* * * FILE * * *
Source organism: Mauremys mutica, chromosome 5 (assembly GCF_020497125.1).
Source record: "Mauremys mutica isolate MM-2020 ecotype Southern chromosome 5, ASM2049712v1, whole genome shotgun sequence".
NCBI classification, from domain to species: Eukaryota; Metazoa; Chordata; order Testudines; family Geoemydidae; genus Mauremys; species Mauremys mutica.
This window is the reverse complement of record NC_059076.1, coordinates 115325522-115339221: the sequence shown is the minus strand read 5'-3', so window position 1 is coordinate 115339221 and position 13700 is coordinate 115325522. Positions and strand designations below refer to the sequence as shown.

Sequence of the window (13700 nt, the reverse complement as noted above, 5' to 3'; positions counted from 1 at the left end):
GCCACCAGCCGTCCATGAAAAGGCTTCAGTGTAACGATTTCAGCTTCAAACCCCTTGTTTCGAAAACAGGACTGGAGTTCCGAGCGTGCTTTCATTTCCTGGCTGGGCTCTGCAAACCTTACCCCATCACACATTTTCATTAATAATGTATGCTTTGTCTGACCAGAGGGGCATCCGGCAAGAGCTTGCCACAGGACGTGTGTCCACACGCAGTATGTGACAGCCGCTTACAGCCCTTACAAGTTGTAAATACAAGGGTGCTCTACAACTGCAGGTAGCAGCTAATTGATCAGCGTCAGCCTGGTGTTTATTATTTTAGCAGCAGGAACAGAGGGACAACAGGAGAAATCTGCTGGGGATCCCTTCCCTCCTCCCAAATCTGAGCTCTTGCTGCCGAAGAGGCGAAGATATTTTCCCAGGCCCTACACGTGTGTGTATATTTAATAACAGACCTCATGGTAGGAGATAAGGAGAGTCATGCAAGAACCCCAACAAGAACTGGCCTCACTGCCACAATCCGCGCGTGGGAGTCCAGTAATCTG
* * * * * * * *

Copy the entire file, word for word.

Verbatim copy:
Source organism: Mauremys mutica, chromosome 5 (assembly GCF_020497125.1).
Source record: "Mauremys mutica isolate MM-2020 ecotype Southern chromosome 5, ASM2049712v1, whole genome shotgun sequence".
NCBI classification, from domain to species: Eukaryota; Metazoa; Chordata; order Testudines; family Geoemydidae; genus Mauremys; species Mauremys mutica.
This window is the reverse complement of record NC_059076.1, coordinates 115325522-115339221: the sequence shown is the minus strand read 5'-3', so window position 1 is coordinate 115339221 and position 13700 is coordinate 115325522. Positions and strand designations below refer to the sequence as shown.

Sequence of the window (13700 nt, the reverse complement as noted above, 5' to 3'; positions counted from 1 at the left end):
GCCACCAGCCGTCCATGAAAAGGCTTCAGTGTAACGATTTCAGCTTCAAACCCCTTGTTTCGAAAACAGGACTGGAGTTCCGAGCGTGCTTTCATTTCCTGGCTGGGCTCTGCAAACCTTACCCCATCACACATTTTCATTAATAATGTATGCTTTGTCTGACCAGAGGGGCATCCGGCAAGAGCTTGCCACAGGACGTGTGTCCACACGCAGTATGTGACAGCCGCTTACAGCCCTTACAAGTTGTAAATACAAGGGTGCTCTACAACTGCAGGTAGCAGCTAATTGATCAGCGTCAGCCTGGTGTTTATTATTTTAGCAGCAGGAACAGAGGGACAACAGGAGAAATCTGCTGGGGATCCCTTCCCTCCTCCCAAATCTGAGCTCTTGCTGCCGAAGAGGCGAAGATATTTTCCCAGGCCCTACACGTGTGTGTATATTTAATAACAGACCTCATGGTAGGAGATAAGGAGAGTCATGCAAGAACCCCAACAAGAACTGGCCTCACTGCCACAATCCGCGCGTGGGAGTCCAGTAATCTG